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Feed Reading, Three Ways (Part 3)

This is a series on how to read feeds more efficiently. (This is part 3. Part 1 is here and part 2 is here.)

In part 2, I suggested that the best way to read your most important feeds is by email.

But what if you don't want to read every word of the feed? What if the feed is important, but not that important?

Consider using a customized home page. Put simply, these pages allow you to display the headlines from multiple feeds on one page, like a newspaper. You can then quickly scan the feed's headlines for items of interest and click to reveal the full view.

Two popular free home page services are iGoogle and Netvibes. Each service allows you to create multiple tabs for different subjects. One tab, for example, could contain general news, while another could contain news about medicine, and a third could contain the tables of contents of popular journals. Here's a page from Netvibes, as an example. On this page, the feeds are all about science and technology:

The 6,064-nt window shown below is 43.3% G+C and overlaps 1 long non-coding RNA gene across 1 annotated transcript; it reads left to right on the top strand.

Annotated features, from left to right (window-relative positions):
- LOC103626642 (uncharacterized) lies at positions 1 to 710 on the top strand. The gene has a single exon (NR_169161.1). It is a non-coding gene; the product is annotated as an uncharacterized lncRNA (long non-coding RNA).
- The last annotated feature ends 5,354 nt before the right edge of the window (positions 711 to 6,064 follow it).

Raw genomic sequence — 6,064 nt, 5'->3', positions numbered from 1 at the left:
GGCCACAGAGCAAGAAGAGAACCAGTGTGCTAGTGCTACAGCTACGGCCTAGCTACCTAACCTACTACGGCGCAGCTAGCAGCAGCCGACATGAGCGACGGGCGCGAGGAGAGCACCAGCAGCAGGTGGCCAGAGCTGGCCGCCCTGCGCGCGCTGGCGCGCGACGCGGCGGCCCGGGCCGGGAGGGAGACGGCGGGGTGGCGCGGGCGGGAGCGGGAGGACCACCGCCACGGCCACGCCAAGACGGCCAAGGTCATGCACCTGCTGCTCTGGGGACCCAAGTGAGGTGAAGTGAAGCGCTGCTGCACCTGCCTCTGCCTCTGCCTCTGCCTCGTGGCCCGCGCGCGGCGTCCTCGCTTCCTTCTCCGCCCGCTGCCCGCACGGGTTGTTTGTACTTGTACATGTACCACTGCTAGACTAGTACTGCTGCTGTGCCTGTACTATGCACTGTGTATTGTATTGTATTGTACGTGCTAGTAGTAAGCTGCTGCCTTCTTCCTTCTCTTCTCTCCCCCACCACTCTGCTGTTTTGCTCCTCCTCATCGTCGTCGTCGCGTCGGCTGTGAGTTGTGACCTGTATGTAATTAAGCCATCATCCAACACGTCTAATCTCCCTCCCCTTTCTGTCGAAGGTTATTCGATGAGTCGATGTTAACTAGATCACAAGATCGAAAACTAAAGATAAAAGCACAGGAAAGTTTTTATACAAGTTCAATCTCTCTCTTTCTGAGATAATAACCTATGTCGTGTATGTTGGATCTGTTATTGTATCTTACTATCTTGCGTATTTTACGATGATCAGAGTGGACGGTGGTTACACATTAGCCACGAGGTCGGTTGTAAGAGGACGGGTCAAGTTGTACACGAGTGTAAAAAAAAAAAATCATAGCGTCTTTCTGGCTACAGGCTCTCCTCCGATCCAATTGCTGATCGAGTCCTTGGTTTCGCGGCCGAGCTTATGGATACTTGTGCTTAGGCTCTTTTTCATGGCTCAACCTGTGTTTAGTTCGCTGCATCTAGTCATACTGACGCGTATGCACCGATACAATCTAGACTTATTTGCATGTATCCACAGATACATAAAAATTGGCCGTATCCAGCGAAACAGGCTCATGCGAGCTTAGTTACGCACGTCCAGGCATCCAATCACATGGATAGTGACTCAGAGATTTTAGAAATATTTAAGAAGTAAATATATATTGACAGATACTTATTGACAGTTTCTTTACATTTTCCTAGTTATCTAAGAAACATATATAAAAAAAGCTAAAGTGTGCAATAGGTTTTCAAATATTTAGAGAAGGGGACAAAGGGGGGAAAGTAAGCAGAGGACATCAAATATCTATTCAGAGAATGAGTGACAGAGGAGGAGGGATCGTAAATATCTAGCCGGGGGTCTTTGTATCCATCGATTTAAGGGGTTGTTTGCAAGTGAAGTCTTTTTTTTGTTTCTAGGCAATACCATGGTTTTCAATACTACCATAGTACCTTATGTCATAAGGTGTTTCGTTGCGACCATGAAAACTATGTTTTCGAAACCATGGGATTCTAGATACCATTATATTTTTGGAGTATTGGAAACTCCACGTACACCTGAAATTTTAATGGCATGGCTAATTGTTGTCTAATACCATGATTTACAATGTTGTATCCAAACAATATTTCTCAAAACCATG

The advantages of using customized home pages are many. The feed's recent items are all there, so it's unlikely that you'll miss any. You don't need to see the full text of the items, and you can click on any items that interest you. And can flexibly create tabs which contain different topics -- medicine, science, or whatever else you choose.

In part 4, we'll look at the third and final way of reading feeds: feed aggregators like Google Reader.
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About the Author


Dr. Schwimmer's blog explores the intersection of medicine, new technologies, and the Internet.